can be exactly distinguished.

Tin* series of specimens exhibited is intended to illustrate Man
solely from the zoological point of view that is to say. from his
bodily structure and his geographical distribution. This constitutes
the science of Physical Anthropology ; whereas the study of the
manners and customs of the different races, their languages, dress,
weapon-, implements, etc., constitutes Ethnography. In the maps
showing the approximate distribution of bhe groups and subgroups,
no account is taken of modern migrations, such as bhe introduction
of African Negroes into the Wesl Indies and America, or bhe
replacement of the native races in many parts of the -lobe by

Before proceeding to review bhe specimens illustrating the
aforesaid three main groups or branches and their subdivisions; a
few words may be devoted bo the structural features by which Man
is distinguished from other Mammals, some of which are indicated


Guide to the Races of Mankind.

in ;i special case ;it the western end of that portion of the Upper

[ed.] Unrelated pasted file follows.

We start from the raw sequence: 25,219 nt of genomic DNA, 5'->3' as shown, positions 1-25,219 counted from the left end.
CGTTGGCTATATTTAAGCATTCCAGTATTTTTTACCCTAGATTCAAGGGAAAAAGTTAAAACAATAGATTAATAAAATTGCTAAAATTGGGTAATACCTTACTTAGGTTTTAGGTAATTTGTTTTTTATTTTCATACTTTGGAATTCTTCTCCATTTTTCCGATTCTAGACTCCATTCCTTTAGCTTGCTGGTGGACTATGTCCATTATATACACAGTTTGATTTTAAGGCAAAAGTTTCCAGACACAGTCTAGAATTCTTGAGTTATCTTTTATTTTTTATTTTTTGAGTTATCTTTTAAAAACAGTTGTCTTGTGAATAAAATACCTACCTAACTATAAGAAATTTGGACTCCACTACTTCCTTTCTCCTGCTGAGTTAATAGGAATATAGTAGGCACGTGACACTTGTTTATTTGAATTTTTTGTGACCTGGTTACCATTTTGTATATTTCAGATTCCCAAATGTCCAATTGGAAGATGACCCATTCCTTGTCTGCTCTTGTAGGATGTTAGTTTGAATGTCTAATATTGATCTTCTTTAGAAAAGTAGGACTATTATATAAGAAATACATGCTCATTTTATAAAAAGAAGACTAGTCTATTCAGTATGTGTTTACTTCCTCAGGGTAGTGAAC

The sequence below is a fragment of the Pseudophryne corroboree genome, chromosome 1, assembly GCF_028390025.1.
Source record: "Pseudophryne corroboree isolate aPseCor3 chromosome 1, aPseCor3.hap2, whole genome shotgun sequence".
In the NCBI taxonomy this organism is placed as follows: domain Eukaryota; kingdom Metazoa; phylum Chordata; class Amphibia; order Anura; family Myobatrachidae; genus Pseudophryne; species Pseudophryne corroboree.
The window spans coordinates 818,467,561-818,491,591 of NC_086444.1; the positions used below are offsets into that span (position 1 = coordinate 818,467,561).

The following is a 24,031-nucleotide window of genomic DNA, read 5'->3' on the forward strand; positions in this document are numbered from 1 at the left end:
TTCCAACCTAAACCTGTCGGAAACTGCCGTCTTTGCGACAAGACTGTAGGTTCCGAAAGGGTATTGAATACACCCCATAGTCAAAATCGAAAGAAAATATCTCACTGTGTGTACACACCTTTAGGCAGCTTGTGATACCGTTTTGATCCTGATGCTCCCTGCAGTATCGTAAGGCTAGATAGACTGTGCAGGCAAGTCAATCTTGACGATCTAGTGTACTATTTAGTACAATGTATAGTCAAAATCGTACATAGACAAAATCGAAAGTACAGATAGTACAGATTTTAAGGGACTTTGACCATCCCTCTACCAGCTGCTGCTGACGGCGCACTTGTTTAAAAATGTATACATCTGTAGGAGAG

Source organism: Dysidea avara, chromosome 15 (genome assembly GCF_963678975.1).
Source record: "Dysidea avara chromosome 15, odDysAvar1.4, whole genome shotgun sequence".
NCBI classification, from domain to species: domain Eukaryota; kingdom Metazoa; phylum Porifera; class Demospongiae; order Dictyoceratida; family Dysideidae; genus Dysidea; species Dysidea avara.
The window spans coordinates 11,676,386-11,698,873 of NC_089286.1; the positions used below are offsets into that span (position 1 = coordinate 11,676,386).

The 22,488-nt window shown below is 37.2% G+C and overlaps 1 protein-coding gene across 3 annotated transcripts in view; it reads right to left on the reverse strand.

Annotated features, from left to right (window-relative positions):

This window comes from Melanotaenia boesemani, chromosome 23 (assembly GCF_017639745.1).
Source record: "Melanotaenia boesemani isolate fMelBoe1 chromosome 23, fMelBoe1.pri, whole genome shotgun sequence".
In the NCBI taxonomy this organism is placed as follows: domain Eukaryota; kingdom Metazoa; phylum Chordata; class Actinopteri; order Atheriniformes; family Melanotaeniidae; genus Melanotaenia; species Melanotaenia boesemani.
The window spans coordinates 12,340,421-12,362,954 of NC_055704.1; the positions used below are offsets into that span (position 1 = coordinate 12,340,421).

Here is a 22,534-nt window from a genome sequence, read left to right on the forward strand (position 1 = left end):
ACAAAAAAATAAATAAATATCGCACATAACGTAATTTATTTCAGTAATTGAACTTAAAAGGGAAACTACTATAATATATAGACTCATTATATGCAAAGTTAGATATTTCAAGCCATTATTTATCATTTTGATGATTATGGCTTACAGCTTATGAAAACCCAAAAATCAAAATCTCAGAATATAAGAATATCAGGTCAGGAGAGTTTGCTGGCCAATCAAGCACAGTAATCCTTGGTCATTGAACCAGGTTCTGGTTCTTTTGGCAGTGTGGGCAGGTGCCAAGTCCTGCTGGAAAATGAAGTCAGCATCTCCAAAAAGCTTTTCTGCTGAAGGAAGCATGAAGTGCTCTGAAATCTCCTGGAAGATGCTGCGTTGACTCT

Mammal Gallery at present open to the public.

The skeletOD of .Man differs 'from that of ordinary Mammals
mainly in relation to the upright position of the body, and the
adaptation of the fore-limbs, or arms, to net as organs of touch and
for grasping ; while at the same time the hind-limbs are sufficiently
developed to be capable, by themselves, of supporting and moving the
whole weight of the body. The direction of the hind-limbs, or legs,
is situated in a straight line with the axis of the spine, or vertebral
column, instead of at right angles to it, as in ordinary quadrupedal
Mammals ; the thumb is so attached to the wrist-bones as to be com-
pletely opposable to the four fingers ; while the great toe is fixed
parallel to the other toes, so that the foot is quite flat beneath, with

Fig. 1.